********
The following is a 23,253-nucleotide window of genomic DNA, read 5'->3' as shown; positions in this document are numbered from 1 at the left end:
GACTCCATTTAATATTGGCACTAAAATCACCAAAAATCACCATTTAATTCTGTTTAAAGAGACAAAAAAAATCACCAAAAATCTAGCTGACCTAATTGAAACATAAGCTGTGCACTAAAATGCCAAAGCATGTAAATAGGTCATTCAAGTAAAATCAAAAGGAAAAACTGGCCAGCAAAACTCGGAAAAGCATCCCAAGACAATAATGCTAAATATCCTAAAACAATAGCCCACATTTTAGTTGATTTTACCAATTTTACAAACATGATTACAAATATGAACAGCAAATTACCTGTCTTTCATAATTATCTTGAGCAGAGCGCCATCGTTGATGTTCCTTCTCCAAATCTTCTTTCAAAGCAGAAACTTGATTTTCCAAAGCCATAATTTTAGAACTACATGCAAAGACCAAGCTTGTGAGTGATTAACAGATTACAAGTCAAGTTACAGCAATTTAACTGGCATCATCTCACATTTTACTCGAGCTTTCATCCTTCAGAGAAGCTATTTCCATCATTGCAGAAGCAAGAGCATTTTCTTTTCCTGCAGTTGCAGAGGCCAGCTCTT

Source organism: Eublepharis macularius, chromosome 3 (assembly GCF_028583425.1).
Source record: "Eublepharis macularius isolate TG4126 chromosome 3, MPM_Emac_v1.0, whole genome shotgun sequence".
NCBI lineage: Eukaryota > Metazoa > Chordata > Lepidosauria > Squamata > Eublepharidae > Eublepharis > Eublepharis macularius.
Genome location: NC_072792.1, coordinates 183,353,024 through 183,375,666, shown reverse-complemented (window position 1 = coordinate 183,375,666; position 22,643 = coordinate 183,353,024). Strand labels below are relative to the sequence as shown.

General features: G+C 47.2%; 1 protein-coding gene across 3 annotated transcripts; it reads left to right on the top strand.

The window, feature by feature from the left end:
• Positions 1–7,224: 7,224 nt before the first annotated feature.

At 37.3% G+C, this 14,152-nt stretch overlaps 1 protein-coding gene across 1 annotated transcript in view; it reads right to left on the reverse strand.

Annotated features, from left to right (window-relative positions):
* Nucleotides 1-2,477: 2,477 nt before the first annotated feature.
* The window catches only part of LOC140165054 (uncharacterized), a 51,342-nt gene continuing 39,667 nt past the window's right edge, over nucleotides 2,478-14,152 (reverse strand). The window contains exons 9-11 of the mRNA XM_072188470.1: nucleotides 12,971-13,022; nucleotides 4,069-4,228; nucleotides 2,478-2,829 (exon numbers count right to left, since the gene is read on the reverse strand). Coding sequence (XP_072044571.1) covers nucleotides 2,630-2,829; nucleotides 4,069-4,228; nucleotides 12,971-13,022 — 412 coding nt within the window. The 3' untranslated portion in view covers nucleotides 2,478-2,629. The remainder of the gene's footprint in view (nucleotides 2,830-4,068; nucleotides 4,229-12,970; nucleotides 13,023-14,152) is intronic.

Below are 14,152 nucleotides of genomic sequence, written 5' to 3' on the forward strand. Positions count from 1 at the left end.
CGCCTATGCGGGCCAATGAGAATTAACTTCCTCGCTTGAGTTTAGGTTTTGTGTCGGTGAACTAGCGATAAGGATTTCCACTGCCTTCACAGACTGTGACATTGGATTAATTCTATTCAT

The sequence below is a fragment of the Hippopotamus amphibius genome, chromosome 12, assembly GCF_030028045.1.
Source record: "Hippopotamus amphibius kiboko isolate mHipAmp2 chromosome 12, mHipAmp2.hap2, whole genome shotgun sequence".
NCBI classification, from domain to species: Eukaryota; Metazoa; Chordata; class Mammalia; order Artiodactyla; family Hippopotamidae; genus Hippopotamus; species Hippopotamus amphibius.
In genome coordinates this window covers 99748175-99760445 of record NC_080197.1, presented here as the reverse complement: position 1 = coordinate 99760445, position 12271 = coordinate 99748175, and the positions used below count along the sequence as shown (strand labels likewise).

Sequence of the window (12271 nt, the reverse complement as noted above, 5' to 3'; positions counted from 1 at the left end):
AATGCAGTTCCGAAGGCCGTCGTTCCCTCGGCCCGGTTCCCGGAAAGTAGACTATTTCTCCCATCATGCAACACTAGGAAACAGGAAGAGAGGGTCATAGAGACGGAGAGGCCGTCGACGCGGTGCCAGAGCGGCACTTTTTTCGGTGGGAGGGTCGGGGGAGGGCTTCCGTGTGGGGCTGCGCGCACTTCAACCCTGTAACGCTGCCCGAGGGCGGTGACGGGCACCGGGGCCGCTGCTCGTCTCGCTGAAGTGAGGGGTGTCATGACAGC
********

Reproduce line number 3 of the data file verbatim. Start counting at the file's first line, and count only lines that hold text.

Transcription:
Source organism: Eublepharis macularius, chromosome 3 (assembly GCF_028583425.1).